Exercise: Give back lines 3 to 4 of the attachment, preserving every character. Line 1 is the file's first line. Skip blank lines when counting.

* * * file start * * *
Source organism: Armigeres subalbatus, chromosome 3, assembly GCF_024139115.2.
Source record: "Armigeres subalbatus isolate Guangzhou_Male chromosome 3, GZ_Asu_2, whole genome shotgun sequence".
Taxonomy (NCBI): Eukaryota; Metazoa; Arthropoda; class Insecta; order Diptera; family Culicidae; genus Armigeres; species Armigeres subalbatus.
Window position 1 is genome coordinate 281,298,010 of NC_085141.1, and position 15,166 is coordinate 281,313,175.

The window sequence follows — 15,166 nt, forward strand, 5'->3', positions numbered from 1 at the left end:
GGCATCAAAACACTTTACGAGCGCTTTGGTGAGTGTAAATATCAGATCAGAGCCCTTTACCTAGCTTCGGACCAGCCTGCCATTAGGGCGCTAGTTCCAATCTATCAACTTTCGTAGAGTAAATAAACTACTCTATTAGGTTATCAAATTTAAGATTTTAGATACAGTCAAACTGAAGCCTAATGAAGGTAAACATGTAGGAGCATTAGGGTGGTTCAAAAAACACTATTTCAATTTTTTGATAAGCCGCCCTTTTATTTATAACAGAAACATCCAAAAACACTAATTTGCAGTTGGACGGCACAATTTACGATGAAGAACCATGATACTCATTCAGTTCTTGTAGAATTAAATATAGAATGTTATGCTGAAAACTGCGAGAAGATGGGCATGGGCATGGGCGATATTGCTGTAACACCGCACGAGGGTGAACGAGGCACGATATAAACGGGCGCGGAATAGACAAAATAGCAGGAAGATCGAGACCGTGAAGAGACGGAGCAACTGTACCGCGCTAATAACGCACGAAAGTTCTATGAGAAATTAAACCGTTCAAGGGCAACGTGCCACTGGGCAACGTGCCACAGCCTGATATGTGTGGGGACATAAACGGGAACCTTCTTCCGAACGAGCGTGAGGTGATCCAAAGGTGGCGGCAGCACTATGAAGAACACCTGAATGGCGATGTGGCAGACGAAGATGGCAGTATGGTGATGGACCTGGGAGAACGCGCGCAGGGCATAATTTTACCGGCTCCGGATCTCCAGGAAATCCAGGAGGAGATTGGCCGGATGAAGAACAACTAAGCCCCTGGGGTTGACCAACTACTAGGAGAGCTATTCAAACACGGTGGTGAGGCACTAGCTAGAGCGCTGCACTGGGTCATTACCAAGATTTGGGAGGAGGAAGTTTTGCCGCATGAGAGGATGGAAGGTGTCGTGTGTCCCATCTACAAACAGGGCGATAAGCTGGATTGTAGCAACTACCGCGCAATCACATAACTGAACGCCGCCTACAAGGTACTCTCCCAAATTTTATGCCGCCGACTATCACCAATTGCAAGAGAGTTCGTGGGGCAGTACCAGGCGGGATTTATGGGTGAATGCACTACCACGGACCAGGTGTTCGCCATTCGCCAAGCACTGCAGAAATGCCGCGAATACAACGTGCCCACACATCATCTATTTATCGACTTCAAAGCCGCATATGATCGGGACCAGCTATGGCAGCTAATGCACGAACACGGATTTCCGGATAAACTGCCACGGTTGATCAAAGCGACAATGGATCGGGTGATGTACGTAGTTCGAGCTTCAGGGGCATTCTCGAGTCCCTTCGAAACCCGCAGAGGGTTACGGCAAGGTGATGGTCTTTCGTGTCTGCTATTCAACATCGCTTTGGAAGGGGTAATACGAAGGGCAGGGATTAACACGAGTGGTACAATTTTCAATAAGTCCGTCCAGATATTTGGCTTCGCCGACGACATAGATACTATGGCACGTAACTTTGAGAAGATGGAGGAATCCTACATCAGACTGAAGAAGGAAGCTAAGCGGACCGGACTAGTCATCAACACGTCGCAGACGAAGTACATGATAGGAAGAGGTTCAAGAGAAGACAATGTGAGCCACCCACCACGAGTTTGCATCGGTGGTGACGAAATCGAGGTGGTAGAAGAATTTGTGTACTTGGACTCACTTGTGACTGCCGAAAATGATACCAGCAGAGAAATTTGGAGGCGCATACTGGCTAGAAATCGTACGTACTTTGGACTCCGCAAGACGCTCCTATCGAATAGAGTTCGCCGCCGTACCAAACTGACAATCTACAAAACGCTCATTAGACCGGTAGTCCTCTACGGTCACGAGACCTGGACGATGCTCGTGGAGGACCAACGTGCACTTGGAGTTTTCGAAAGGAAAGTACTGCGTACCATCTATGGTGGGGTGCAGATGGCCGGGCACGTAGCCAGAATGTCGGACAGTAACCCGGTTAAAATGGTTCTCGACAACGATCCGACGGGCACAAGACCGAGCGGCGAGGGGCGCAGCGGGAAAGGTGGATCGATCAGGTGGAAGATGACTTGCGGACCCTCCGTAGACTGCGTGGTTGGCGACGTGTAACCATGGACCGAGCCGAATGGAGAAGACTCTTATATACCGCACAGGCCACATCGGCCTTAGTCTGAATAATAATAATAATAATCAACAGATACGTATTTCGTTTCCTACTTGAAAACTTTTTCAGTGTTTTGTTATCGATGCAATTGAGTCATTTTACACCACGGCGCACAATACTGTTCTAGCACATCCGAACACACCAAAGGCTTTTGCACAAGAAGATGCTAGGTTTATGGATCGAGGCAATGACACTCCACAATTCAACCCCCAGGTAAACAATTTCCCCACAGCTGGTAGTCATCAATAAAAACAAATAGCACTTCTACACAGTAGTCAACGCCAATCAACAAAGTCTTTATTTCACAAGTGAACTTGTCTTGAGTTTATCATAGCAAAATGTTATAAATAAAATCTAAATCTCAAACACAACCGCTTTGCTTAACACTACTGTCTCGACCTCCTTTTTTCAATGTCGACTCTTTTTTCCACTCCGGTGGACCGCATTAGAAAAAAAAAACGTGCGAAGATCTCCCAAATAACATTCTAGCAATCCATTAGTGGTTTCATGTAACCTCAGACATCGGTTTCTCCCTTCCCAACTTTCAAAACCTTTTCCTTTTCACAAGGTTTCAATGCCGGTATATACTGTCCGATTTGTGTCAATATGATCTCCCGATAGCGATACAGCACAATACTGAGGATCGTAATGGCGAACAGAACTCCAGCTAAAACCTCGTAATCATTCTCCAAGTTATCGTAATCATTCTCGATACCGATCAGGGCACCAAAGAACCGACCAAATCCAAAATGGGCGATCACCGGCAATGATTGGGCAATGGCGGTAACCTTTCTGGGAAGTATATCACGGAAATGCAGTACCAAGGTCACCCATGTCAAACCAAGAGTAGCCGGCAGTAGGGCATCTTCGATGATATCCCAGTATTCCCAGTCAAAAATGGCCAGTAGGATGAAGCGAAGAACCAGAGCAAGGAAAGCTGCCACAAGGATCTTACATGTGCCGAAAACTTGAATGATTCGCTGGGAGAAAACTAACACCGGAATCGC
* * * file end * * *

Taxonomy (NCBI): Eukaryota; Metazoa; Arthropoda; class Insecta; order Diptera; family Culicidae; genus Armigeres; species Armigeres subalbatus.
Window position 1 is genome coordinate 281,298,010 of NC_085141.1, and position 15,166 is coordinate 281,313,175.